Redrafted during the months leading to the February 1921 trial of The Little Review for publishing "Nausicaa," "Circe" is, Mullin asserts, Joyce's most sustained assault on the social-purity crusaders, particularly their coercive campaign against prostitution. "Through Bloom," she argues,

Joyce interrogates contemporary social purity initiatives to police the unruly city, exposing the voyeuristic complicities which fissured reform's supposedly detached, altruistic gaze. He dramatises the perilously self-reflexive quality of the social purity project through a "reformer" both susceptible to the pleasures he purports to discipline, and thereby vulnerable to the policing strategies he claims to operate.


Situating Bella Cohen's brothel at 81 Mecklenburgh Street "next door to the headquarters of the city's most active prostitution reform organisation, the White Cross Vigilance Association at number 82," Joyce symbolically questions the efficacy of such policing among the "open houses" of one of Europe's worst slums (177).

Bloom's pose as reformer, in fact, is compromised by his voyeurism, by his preoccupation and involvement with "the social evil" he would police, by his oscillation between rescuer of fallen women and rake. And, given that the "rescue" of prostitutes most often resulted in their victimization, such a project of reformation was suspect for its effect on rescuer and rescued alike. "Circe" argues that their positions are unstable and potentially interchangeable: as Mullin suggests, "Bloom's visceral and shocking transformation into the somatic spectacle of the prostitute tropes for the chapter's sustained drive to interrogate the fragile boundary separating the reformer from the target of reform" (194). "Circe" itself exposes the "faultline dividing reality from fantasy" in the social-purity crusaders' exposé of social sins. The episode dramatizes the purity movement's own "feverish sin-stained dreams," Mullin argues, the prurient fantasies that inform social purity's unconscious and propel the movement's hysterical repressions and overt suppressions of vice (202).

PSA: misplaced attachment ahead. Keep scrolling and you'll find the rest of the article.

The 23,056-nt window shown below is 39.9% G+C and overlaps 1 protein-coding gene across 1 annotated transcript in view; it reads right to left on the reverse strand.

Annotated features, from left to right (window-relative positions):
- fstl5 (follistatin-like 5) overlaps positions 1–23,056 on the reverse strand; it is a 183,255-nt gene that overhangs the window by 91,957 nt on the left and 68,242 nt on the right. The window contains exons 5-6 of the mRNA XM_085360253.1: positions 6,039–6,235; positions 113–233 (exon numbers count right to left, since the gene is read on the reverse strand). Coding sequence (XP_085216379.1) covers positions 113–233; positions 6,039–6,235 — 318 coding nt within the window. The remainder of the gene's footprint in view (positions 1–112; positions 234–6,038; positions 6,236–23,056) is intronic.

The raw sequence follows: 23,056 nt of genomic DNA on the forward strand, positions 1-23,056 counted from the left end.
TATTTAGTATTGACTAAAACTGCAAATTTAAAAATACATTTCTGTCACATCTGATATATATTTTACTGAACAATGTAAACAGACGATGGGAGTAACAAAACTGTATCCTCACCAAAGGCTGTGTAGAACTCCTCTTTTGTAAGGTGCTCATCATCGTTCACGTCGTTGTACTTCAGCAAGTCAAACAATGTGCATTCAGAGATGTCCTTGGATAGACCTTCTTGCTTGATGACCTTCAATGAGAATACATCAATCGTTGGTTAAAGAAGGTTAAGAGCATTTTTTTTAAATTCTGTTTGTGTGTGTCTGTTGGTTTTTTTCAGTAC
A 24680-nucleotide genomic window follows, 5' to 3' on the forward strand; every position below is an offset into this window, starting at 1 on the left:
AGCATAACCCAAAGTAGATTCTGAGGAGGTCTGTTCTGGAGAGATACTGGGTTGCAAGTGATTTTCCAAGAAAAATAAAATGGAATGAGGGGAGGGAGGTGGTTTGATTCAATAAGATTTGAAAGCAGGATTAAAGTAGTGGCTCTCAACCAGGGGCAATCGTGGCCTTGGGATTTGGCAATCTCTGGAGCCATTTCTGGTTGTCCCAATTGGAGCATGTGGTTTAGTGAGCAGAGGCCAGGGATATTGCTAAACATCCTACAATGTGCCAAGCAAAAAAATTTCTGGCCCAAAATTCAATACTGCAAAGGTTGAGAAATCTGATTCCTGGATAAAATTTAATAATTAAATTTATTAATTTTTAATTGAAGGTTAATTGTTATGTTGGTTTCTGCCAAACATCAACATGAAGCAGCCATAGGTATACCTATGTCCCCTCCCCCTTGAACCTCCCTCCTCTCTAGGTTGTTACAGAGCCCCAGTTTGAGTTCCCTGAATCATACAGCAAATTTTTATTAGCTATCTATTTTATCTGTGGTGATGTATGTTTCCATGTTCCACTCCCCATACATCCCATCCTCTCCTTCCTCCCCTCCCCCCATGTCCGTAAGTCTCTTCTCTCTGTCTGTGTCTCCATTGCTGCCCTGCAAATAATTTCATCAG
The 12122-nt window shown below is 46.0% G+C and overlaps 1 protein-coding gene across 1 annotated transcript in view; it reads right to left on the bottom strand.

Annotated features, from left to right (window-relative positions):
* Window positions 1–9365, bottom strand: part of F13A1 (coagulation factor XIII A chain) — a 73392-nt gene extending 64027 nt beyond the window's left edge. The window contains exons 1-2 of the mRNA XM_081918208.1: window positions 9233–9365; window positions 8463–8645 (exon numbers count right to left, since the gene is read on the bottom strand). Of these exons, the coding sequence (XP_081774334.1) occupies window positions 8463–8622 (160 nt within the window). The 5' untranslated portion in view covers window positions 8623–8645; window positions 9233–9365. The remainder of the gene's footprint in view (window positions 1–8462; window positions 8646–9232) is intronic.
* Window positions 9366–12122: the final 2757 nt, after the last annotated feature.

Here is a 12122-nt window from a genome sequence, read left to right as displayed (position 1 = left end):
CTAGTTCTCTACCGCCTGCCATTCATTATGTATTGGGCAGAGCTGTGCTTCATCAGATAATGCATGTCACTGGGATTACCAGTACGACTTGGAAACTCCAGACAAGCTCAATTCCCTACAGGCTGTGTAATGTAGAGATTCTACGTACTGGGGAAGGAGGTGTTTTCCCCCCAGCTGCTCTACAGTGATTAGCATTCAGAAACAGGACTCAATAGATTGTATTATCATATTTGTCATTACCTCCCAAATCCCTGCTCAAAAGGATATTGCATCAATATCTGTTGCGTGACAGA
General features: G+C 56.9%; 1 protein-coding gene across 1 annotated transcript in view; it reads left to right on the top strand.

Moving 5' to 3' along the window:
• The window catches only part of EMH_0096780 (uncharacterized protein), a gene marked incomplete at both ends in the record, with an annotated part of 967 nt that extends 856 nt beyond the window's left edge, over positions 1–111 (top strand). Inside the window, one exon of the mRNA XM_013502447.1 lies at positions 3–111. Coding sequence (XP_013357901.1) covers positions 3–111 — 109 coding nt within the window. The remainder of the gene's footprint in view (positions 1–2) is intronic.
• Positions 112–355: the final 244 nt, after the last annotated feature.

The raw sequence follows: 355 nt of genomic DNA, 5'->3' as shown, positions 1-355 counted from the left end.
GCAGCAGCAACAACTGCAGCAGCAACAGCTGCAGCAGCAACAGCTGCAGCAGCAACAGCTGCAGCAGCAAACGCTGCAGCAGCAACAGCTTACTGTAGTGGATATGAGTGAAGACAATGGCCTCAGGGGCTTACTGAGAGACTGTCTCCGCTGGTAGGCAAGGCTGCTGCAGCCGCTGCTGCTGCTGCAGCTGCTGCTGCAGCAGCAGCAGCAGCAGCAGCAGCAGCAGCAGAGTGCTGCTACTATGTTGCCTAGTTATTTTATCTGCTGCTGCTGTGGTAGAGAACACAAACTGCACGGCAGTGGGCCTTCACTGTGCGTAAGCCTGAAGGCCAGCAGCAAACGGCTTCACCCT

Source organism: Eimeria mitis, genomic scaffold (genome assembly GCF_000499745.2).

The proscriptions advocated by the social-purity movement, in conjunction with the Catholic Church's regulation of sexuality and the free expression of sexual matters, constituted formidable social, religious, and legal obstacles for the artist. If the social-purity movement [End Page 165] is no less hydra-headed than the vice it intended to obliterate, so too is Joyce's multifarious assault on that movement. Mullin unveils the spectacle of social-purity crusaders' political, legal, and moral maneuvers to regulate vice and Joyce's outmaneuvering of such social controls over his art. Joyce's conflict with censorship, particularly that motivated by the morally and politically suspect social-purity crusade, lies at the heart of his creative practice, Mullin argues. Joyce, of course, has taught his readers the significance of the throwaway, revealing a world of contestatory social and political discourses lodged in turn-of-the-century cultural ephemera. Yet few readers have so superbly revealed that world half offered by the throwaway. Mullin expertly demonstrates how the forgotten cultural ephemera that Joyce deploys in his work, particularly in Ulysses, and that she has retrieved in her book "reveal a sustained, complex and politically freighted assault upon a movement responsible for the international proscription of Ulysses, and thus partly productive of his notoriety" (210). That he courts that conflict and benefits from that notoriety form part of his assault. Few readers have so compellingly demonstrated Joyce's complex engagement with and radical critique of the contestatory discourses that shaped his world as Katherine Mullin has proven in James Joyce, Sexuality and Social Purity.

Ellen Carol Jones is the co-editor of Twenty-First Joyce and the editor of Joyce: Feminism/Post/Colonialism and special issues of Modern Fiction Studies entitled The Politics of Modernism, Virginia Woolf, Feminist Readings of Joyce, and Feminism and Modern Fiction. She has published numerous essays on Joyce, Woolf, and memorial representations of the Shoah. She has taught Irish Studies and Women's Studies as Associate Professor of English and International Studies at Saint Louis University.


1. See, for instance, Bonnie Kime Scott, Joyce and Feminism (Bloomington: Indiana Univ. Press, 1984).

2. Alfred S. Dyer, The European Slave Trade in English, Irish, and Scottish Girls: A Narrative of Facts (London: Dyer Brothers, 1880).

3. James Joyce, Occasional, Critical and Political Writing, ed. Kevin Barry, trans. Conor Deane (Oxford: Oxford Univ. Press, 2000), p. 144.

4. Dora Marsden, "The Chastity of Women," The Egoist (2 February 1914), 45.

5. See Jane Heap, The Little Review, 8 (October 1921), 7.

6. Maria Susannah Cummins, The Lamplighter (Boston: J. P. Jewett, 1854).